Scope of Biomass Stoves for Cooking its Advantage and Disadvantage

How Does a Biomass Gas Stove Work?

  • Biomass stoves create heat by burning compressed wood or biomass pellets to create  
  • By slowly feeding fuel automatically from the storage container (called the hopper) into the burn tray
  • A stable flame is created and monitored to ensure maximum efficiency.
  • When burned, the energy in biomass is released as heat

Heating Value of Biomass for Cost Determination

  • The heating value of biomass wood, pellets, and briquettes can vary depending on the type of biomass material used, its moisture content, and the density of the final product.
  • Heating value is typically measured in terms of energy content, usually expressed in units like kilocalories per kilogram (kcal/kg) or megajoules per kilogram (MJ/kg).
  • Here are approximate heating values for common types of biomass pellets and briquettes:

Biomass Pellets:

  1. Wood Pellets:
    • Wood pellets are one of the most common types of biomass pellets.
    • They are made from compressed sawdust, wood chips, and other wood residues.
    • The heating value of wood pellets is typically in the range of 4,000 to 4,800 kcal/kg (16.7 to 20.1 MJ/kg),
    • The heating value depends on the wood species and processing methods.
  2. Agricultural Crop Residue Pellets:
    • Pellets made from agricultural residues like straw, rice husks, and corn stalks
    • The heating values of such pellets range from 3,000 to 4,500 kcal/kg (12.5 to 18.8 MJ/kg).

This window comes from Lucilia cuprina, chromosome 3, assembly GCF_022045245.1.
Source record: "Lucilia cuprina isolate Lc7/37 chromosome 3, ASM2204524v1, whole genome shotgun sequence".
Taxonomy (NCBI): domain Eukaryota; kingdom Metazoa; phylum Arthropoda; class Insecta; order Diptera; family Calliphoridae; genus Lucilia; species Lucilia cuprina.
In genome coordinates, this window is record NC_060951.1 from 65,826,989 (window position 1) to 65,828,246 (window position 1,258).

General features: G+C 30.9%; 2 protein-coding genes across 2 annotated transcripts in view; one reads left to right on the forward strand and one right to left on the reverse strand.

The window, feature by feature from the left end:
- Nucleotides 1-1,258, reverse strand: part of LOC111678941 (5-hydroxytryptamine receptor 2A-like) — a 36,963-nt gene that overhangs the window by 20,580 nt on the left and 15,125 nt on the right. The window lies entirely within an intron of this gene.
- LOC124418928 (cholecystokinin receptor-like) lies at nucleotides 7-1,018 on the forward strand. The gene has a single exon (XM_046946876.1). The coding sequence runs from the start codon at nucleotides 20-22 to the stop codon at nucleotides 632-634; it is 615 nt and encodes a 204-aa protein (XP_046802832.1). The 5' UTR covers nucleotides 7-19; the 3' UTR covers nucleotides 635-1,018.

• These values can vary based on the type of crop residue and its composition.
  3. Miscanthus Pellets:
    • Miscanthus, a perennial grass, can be pelletized for use as a biomass fuel.
    • Miscanthus pellets can have a heating value of around 3,800 to 4,500 kcal/kg (15.9 to 18.8 MJ/kg).

Biomass Briquettes:

  1. Wood Briquettes:
    • Like wood pellets, wood briquettes are made from sawdust, wood chips, and other wood residues.
    • The heating value of wood briquettes is typically similar to that of wood pellets, ranging from 4,000 to 4,800 kcal/kg (16.7 to 20.1 MJ/kg).
  2. Agricultural Crop Residue Briquettes:
    • Briquettes made from agricultural residues can have heating values similar to their pellet counterparts,
    • It ranges from 3,000 to 4,500 kcal/kg (12.5 to 18.8 MJ/kg).
  3. Charcoal Briquettes:
    • Charcoal briquettes are made from charcoal powder and a binder.
    • They have a higher heating value compared to biomass-based briquettes due to their high carbon content.